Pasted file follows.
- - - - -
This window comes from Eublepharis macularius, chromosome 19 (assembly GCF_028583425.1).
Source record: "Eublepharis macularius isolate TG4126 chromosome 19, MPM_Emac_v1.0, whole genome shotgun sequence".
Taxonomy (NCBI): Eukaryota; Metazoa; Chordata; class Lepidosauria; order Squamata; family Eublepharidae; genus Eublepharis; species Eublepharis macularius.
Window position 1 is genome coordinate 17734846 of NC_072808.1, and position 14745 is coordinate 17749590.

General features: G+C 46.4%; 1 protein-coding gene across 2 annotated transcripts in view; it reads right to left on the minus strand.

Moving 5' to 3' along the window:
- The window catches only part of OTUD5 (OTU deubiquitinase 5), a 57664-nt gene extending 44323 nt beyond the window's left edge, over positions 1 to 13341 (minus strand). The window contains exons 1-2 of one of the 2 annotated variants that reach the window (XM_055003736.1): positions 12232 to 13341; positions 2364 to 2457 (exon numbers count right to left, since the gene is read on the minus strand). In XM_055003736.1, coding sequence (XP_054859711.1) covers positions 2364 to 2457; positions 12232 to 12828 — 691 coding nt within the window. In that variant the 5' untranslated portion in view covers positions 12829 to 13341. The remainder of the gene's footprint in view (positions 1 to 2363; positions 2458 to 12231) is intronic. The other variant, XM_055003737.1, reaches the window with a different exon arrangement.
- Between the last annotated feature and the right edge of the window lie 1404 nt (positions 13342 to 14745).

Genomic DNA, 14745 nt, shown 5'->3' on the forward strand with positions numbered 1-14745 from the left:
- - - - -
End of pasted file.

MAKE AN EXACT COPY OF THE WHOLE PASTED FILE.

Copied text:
This window comes from Eublepharis macularius, chromosome 19 (assembly GCF_028583425.1).
Source record: "Eublepharis macularius isolate TG4126 chromosome 19, MPM_Emac_v1.0, whole genome shotgun sequence".
Taxonomy (NCBI): Eukaryota; Metazoa; Chordata; class Lepidosauria; order Squamata; family Eublepharidae; genus Eublepharis; species Eublepharis macularius.
Window position 1 is genome coordinate 17734846 of NC_072808.1, and position 14745 is coordinate 17749590.

General features: G+C 46.4%; 1 protein-coding gene across 2 annotated transcripts in view; it reads right to left on the minus strand.

Moving 5' to 3' along the window:
- The window catches only part of OTUD5 (OTU deubiquitinase 5), a 57664-nt gene extending 44323 nt beyond the window's left edge, over positions 1 to 13341 (minus strand). The window contains exons 1-2 of one of the 2 annotated variants that reach the window (XM_055003736.1): positions 12232 to 13341; positions 2364 to 2457 (exon numbers count right to left, since the gene is read on the minus strand). In XM_055003736.1, coding sequence (XP_054859711.1) covers positions 2364 to 2457; positions 12232 to 12828 — 691 coding nt within the window. In that variant the 5' untranslated portion in view covers positions 12829 to 13341. The remainder of the gene's footprint in view (positions 1 to 2363; positions 2458 to 12231) is intronic. The other variant, XM_055003737.1, reaches the window with a different exon arrangement.
- Between the last annotated feature and the right edge of the window lie 1404 nt (positions 13342 to 14745).

Genomic DNA, 14745 nt, shown 5'->3' on the forward strand with positions numbered 1-14745 from the left: